The treatment effect was null among those who had moderate historical beliefs (ATE = 0.02, p = 0.51), as expected from the results of testing Hypothesis 2. We found that the treatment decreased support for the PM among conservatives by 3 points, although this effect was not statistically significant (ATE = –0.03, p = 0.38). However, despite the less stringent experimental controls than those in laboratory experiments, the treatment increased support for the PM by 7 points among liberals, which was marginally significant (ATE = 0.07, p = 0.06). As Model 7 in Table 2 shows, this effect increases support by up to 18 points among the most liberal people, which is highly significant. The predicted approval rating for PM Abe among the treated liberals is 60 percent (Figure 1), which is the same level for the conservatives in the control group, indicating that threatened liberals “catch up with” conservatives in terms of support for PM Abe. This result supports Hypothesis 3. With the growing threat perception, liberals indeed “rally ’round the flag” while conservatives turn their back slightly on PM Abe. Thus, the heterogeneous treatment effects offset each other, resulting in a null ATE in the testing of Hypothesis 2. Further analysis indicates the rally effect observed among liberals was not mediated by anger. More specifically, the significant interaction effect between the treatment and historical belief in Models 5 to 8 in Table 2 did not disappear even when anger was added as an independent variable. In summary, the rally effect in Japan is not mediated by anger but rather is moderated by historical beliefs.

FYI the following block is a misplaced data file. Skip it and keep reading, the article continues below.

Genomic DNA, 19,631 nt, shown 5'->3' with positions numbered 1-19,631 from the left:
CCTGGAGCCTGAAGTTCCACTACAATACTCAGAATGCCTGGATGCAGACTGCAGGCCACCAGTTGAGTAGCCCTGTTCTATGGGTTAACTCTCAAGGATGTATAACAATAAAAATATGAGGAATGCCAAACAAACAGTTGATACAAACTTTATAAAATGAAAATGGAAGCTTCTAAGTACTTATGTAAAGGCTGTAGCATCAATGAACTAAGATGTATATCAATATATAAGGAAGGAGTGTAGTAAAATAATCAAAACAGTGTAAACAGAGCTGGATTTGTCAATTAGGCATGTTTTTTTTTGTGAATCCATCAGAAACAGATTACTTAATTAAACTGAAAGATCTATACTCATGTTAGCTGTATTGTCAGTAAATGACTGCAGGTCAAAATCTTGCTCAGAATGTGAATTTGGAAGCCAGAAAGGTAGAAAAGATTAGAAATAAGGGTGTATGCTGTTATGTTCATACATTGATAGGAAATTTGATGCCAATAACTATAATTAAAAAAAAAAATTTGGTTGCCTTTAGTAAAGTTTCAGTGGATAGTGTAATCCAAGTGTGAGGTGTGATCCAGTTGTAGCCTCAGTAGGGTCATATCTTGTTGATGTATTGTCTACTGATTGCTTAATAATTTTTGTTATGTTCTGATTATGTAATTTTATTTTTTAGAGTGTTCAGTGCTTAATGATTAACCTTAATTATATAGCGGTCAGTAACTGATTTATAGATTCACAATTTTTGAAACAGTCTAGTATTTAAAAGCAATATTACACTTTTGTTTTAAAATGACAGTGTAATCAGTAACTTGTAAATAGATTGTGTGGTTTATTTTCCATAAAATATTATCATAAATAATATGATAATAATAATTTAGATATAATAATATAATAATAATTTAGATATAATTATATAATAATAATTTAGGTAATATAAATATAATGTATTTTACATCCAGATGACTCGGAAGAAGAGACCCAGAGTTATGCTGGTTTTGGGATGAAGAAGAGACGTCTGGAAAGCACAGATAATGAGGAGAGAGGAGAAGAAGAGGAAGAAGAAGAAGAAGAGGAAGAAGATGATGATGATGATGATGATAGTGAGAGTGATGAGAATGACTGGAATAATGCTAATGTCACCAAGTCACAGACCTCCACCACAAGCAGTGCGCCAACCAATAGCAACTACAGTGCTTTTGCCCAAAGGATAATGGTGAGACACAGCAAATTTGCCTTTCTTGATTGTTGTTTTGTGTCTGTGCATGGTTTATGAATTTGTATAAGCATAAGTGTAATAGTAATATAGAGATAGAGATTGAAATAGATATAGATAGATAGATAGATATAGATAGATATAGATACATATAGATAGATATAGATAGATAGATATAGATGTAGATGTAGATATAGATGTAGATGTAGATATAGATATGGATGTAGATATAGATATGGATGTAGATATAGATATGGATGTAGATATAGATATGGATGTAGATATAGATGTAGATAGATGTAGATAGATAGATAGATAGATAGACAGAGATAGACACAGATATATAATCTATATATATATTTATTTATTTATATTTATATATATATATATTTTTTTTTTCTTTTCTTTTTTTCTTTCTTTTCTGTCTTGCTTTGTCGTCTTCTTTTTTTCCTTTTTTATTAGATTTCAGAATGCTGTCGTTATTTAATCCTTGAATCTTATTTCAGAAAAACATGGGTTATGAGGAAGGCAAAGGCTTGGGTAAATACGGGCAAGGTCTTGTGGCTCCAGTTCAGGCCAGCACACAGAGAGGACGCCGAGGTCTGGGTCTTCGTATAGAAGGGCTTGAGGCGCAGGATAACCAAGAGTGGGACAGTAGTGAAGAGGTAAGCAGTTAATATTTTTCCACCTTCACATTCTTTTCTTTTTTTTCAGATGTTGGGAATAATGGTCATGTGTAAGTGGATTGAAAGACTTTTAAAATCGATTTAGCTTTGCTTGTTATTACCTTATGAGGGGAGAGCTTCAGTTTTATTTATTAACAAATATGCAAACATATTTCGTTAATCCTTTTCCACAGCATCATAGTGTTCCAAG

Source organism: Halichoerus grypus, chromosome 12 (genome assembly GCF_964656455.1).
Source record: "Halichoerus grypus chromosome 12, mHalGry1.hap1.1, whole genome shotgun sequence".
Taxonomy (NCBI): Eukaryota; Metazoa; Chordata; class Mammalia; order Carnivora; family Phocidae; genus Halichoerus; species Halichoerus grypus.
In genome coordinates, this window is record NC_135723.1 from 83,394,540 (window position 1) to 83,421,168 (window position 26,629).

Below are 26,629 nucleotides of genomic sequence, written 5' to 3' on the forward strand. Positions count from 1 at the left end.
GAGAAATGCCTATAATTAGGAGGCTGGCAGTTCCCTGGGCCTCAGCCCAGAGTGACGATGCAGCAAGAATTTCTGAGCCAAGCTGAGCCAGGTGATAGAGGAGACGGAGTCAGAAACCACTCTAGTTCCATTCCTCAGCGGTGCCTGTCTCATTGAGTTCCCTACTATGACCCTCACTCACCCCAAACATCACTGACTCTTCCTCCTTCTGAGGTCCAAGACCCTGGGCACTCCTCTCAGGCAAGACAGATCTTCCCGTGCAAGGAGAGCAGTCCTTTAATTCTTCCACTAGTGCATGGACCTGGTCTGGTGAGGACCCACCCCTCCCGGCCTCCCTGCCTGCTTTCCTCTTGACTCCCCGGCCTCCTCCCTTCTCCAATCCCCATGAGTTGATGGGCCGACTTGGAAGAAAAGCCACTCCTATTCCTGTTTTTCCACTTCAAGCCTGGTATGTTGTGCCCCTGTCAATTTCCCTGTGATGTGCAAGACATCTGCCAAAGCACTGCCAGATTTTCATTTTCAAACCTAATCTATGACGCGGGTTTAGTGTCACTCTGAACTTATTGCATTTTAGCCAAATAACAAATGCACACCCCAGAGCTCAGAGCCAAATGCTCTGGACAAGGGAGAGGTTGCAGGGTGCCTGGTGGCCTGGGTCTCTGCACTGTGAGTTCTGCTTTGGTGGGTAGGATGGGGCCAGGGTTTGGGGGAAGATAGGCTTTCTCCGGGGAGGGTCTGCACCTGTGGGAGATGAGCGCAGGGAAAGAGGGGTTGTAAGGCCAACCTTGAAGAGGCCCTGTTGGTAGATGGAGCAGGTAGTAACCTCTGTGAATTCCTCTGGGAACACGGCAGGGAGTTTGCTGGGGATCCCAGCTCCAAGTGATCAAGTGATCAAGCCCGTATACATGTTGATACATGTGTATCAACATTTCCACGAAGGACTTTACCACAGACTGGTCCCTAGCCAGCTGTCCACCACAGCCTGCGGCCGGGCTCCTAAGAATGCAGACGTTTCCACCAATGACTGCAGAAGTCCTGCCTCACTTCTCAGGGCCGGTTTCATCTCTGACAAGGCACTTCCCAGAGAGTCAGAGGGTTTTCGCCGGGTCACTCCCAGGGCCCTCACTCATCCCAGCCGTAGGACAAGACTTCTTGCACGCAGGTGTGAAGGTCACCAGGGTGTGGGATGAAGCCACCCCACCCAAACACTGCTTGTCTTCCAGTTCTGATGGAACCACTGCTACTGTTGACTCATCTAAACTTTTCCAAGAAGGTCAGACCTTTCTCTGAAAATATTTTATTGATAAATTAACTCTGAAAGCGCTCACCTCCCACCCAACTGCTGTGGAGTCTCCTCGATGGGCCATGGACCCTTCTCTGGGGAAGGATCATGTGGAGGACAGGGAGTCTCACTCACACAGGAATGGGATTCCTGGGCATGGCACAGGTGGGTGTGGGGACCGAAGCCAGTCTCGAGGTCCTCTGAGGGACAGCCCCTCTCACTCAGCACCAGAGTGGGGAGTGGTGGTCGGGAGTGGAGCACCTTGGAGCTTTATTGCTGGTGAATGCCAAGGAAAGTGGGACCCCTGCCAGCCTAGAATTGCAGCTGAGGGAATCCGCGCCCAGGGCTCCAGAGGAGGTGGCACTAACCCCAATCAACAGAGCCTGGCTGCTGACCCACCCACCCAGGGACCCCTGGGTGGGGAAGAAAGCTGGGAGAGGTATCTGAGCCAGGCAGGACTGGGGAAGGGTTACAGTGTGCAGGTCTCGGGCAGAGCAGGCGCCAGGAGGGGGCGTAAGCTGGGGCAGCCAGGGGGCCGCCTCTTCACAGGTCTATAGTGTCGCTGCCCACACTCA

ADVERSE EFFECT OF STRONG MILITARY LEADERSHIP